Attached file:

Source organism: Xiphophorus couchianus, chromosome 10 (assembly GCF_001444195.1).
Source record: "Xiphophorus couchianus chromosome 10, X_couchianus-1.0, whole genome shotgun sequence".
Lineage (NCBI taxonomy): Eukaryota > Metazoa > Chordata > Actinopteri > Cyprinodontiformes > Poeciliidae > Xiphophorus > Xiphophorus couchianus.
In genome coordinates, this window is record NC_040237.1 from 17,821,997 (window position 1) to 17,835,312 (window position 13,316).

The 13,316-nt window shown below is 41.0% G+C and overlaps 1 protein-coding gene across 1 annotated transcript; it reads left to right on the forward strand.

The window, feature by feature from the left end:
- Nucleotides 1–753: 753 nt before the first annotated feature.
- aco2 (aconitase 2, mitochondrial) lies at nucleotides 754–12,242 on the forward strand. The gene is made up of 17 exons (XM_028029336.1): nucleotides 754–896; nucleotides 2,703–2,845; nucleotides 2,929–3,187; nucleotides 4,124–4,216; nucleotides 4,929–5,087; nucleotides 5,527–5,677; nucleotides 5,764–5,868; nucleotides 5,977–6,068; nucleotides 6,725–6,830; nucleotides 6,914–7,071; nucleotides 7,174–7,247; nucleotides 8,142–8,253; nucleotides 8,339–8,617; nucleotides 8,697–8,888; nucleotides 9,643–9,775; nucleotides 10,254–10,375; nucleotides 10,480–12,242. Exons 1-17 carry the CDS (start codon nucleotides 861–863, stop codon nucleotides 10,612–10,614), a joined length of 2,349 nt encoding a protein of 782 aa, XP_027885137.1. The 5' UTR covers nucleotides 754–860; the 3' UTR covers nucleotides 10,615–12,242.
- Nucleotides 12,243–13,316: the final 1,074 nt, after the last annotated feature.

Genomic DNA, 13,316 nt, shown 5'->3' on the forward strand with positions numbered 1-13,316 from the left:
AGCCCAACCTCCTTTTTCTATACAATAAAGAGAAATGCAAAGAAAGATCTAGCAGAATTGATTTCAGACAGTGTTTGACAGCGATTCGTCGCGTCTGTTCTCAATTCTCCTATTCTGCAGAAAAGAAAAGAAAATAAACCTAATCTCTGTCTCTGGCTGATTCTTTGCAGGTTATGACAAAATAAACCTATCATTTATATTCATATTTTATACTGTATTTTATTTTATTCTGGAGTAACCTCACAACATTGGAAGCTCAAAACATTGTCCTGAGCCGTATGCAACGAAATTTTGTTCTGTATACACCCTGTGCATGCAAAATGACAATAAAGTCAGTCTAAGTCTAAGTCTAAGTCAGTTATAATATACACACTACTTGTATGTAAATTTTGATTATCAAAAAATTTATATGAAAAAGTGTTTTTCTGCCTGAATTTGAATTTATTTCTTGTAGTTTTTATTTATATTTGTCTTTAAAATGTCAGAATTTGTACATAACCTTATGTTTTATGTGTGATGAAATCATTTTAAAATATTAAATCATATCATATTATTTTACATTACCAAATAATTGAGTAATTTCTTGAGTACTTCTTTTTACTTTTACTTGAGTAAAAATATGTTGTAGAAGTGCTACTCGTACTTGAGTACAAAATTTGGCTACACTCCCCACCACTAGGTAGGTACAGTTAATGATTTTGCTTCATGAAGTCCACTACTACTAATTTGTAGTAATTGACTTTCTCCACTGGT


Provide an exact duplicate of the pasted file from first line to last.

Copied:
Source organism: Xiphophorus couchianus, chromosome 10 (assembly GCF_001444195.1).
Source record: "Xiphophorus couchianus chromosome 10, X_couchianus-1.0, whole genome shotgun sequence".
Lineage (NCBI taxonomy): Eukaryota > Metazoa > Chordata > Actinopteri > Cyprinodontiformes > Poeciliidae > Xiphophorus > Xiphophorus couchianus.
In genome coordinates, this window is record NC_040237.1 from 17,821,997 (window position 1) to 17,835,312 (window position 13,316).

The 13,316-nt window shown below is 41.0% G+C and overlaps 1 protein-coding gene across 1 annotated transcript; it reads left to right on the forward strand.

The window, feature by feature from the left end:
- Nucleotides 1–753: 753 nt before the first annotated feature.
- aco2 (aconitase 2, mitochondrial) lies at nucleotides 754–12,242 on the forward strand. The gene is made up of 17 exons (XM_028029336.1): nucleotides 754–896; nucleotides 2,703–2,845; nucleotides 2,929–3,187; nucleotides 4,124–4,216; nucleotides 4,929–5,087; nucleotides 5,527–5,677; nucleotides 5,764–5,868; nucleotides 5,977–6,068; nucleotides 6,725–6,830; nucleotides 6,914–7,071; nucleotides 7,174–7,247; nucleotides 8,142–8,253; nucleotides 8,339–8,617; nucleotides 8,697–8,888; nucleotides 9,643–9,775; nucleotides 10,254–10,375; nucleotides 10,480–12,242. Exons 1-17 carry the CDS (start codon nucleotides 861–863, stop codon nucleotides 10,612–10,614), a joined length of 2,349 nt encoding a protein of 782 aa, XP_027885137.1. The 5' UTR covers nucleotides 754–860; the 3' UTR covers nucleotides 10,615–12,242.
- Nucleotides 12,243–13,316: the final 1,074 nt, after the last annotated feature.

Genomic DNA, 13,316 nt, shown 5'->3' on the forward strand with positions numbered 1-13,316 from the left:
AGCCCAACCTCCTTTTTCTATACAATAAAGAGAAATGCAAAGAAAGATCTAGCAGAATTGATTTCAGACAGTGTTTGACAGCGATTCGTCGCGTCTGTTCTCAATTCTCCTATTCTGCAGAAAAGAAAAGAAAATAAACCTAATCTCTGTCTCTGGCTGATTCTTTGCAGGTTATGACAAAATAAACCTATCATTTATATTCATATTTTATACTGTATTTTATTTTATTCTGGAGTAACCTCACAACATTGGAAGCTCAAAACATTGTCCTGAGCCGTATGCAACGAAATTTTGTTCTGTATACACCCTGTGCATGCAAAATGACAATAAAGTCAGTCTAAGTCTAAGTCTAAGTCAGTTATAATATACACACTACTTGTATGTAAATTTTGATTATCAAAAAATTTATATGAAAAAGTGTTTTTCTGCCTGAATTTGAATTTATTTCTTGTAGTTTTTATTTATATTTGTCTTTAAAATGTCAGAATTTGTACATAACCTTATGTTTTATGTGTGATGAAATCATTTTAAAATATTAAATCATATCATATTATTTTACATTACCAAATAATTGAGTAATTTCTTGAGTACTTCTTTTTACTTTTACTTGAGTAAAAATATGTTGTAGAAGTGCTACTCGTACTTGAGTACAAAATTTGGCTACACTCCCCACCACTAGGTAGGTACAGTTAATGATTTTGCTTCATGAAGTCCACTACTACTAATTTGTAGTAATTGACTTTCTCCACTGGT